SIGIA-L Mail Archives: Re: [Sigia-l] Conceptual models (again):
Re: [Sigia-l] Conceptual models (again): metaphors or categories?
From: PeterV (peter_at_poorbuthappy.com)
Date: Tue Apr 16 2002 - 17:58:05 EDT
thanks for your input.
I was more trying to find the difference between *mental models that use
categories* (what you talk about), and *mental models that use metaphors*
to explain how things work (the desktop, ...). The first type seems quite
useful in webdesign (as in: you use the labels your users use to organise
information). The second type doesn't seem that useful, or else I'm missing
Ziya, thanks as well :) I'm sure users have or create mental models
(they're alive after all), and I also suspect they don't create mental
models about the navigation (as in a previous discussion). And I think you
have a good point that maybe we can't really predict/influence these.
At 05:46 PM 4/16/2002 -0400, Thomas Vander Wal wrote:
>I don't know to what degree this will help you, but I ran into a similar
>issue and have used the following (still in rough form) as a seemingly
>helpful method of explaining to clients and others not germane to our world.
>I have been using the model/metaphor of attraction to explain to
>sub-clients how the mental model works in building categories. (I have a
>rough overview of the attraction model/metaphor on my site at
>http://www.vanderwal.net/essays/moa1.html ). I found clients glazing over
>when talking about mental models, but seemed to understand the attraction
>Essentially I explain to the client that the users have a set of terms
>they use to define the information they are seeking. Terms that are
>identical or seem to be close to the term in the users mind will attract
>the user to click to seek more information. The card sorting task is
>essentially users grouping items they believe are similar and would have a
>common attraction. A user would be attracted to certain terms (to
>varrying degrees) if it seemed like it would bring the information they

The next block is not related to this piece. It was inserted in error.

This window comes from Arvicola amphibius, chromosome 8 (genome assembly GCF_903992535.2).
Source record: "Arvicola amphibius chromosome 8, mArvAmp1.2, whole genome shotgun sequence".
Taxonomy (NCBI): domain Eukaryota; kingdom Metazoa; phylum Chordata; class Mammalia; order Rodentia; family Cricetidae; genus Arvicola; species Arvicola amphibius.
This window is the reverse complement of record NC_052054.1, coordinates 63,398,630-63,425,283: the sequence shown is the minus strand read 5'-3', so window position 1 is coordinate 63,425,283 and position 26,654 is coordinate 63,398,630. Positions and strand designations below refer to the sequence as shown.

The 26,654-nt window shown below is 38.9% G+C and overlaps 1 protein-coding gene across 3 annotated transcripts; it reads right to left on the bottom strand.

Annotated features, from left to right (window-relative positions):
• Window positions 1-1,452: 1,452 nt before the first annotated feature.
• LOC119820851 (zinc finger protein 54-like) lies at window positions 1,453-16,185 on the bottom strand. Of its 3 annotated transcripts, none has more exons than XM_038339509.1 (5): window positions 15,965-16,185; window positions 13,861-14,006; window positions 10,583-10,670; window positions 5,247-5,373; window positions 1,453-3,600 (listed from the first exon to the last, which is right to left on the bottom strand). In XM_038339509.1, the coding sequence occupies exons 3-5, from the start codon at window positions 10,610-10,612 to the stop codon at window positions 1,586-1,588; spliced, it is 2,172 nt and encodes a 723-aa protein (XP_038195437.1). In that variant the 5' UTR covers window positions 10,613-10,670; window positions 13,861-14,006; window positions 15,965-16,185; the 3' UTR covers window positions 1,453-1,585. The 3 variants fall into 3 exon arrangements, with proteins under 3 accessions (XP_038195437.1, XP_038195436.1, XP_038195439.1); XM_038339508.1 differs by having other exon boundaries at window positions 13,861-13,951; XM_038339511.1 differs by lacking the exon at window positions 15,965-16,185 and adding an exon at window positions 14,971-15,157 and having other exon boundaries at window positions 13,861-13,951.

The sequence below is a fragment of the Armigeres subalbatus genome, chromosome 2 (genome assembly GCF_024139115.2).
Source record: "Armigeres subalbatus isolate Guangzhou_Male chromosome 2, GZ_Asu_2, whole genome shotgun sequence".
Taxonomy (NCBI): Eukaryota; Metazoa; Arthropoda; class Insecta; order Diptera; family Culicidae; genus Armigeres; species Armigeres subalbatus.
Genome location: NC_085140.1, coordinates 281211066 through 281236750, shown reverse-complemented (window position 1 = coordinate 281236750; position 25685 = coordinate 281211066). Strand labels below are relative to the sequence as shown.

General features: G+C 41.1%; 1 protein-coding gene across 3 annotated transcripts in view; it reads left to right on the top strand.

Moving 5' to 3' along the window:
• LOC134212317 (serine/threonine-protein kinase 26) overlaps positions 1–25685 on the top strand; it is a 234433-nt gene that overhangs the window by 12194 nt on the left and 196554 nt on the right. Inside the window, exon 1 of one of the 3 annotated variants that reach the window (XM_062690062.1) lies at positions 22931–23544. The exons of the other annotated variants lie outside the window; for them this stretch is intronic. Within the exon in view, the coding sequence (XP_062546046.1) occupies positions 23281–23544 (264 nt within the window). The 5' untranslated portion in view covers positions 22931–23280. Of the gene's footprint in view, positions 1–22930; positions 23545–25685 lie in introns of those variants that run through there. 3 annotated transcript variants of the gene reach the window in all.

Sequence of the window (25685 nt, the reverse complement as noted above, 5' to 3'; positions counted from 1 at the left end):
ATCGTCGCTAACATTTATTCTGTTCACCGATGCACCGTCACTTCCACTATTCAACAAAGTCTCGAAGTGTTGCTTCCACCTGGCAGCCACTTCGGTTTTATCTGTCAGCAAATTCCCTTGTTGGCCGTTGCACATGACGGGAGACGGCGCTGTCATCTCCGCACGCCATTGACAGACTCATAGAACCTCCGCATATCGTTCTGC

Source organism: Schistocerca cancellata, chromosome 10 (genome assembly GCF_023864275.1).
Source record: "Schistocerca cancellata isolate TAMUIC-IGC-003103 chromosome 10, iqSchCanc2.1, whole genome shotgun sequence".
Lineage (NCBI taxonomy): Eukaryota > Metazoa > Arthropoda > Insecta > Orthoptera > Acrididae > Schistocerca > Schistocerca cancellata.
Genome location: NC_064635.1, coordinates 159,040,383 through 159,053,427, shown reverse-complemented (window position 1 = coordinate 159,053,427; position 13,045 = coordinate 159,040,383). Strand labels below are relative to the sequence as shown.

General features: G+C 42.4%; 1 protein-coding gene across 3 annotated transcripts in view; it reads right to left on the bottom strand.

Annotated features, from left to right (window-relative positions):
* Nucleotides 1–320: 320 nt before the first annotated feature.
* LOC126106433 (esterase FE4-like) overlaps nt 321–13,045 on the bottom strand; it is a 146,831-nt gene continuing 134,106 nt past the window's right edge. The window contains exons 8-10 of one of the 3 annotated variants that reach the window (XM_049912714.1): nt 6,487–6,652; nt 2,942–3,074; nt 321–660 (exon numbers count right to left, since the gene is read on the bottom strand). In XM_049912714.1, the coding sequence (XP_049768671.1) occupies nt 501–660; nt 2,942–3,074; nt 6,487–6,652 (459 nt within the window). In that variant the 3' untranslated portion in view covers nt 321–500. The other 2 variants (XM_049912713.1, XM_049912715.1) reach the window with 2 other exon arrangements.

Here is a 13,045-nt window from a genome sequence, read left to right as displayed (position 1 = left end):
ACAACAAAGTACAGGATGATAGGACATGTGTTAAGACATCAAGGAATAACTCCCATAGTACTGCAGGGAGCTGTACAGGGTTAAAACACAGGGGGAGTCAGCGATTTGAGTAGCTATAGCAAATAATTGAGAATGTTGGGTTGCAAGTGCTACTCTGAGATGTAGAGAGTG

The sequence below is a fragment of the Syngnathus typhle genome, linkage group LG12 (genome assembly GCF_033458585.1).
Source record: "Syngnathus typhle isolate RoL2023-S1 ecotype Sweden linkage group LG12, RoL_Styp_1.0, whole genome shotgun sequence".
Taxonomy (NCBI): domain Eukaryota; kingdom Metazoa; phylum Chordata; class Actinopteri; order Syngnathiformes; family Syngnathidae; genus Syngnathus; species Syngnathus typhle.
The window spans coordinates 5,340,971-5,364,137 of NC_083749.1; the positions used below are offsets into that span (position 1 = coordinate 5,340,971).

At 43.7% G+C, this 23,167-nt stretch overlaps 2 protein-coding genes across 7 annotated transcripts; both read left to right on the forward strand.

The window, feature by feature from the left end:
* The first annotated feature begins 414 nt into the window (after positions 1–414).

>wanted closer to their screen. Explaining to clients that categories are
>like magnetic rods that are points of attraction to not only the users,
>but also to the information and draw an attraction to related
>information. The rods pull the inforation to themselves when the user
>activates the rod by clicking on it. In this way pieces of information
>that have an attraction to more than one category rod could be found by
>more than one path.
>Xerox Parc did have very helpful information on information scent posted
>and information foraging, but seem to have restricted access to that
>information. These elements are similar but do not exend quite as far
>(i.e. the metaphor breaks and other metaphors have to be used to extend to
>understanding or explaining mental models or even out to Web Services).
>All the best,
>Thomas Vander Wal
>>trying to understand better how conceptual and mental models are used. I
>>found Don Norman's description quite useful:
>>I also had a look at Adaptivepath's deliverables, where the mental model
>>they describe is about how the user organizes or *categorizes* the tasks.
>>Does anyone have examples or stories about how they describe/use mental
>>models of users when building websites? The Adaptivepath approach (as
>>described in their deliverables) focusses on grouping tasks, finding
>>*categories* that users use. I'm wondering about much of the Xerox parc
>>work, where it's more about *metaphors* users use, like here
>>So how do metaphors and categories fit in together in this whole mental
>>model thing? I can think of examples (almost any website I've done) where
>>finding categories that users use makes sense, but metaphors is another
>>story... Any reading material / ideas?
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: Sun Nov 23 2003 - 22:55:09 EST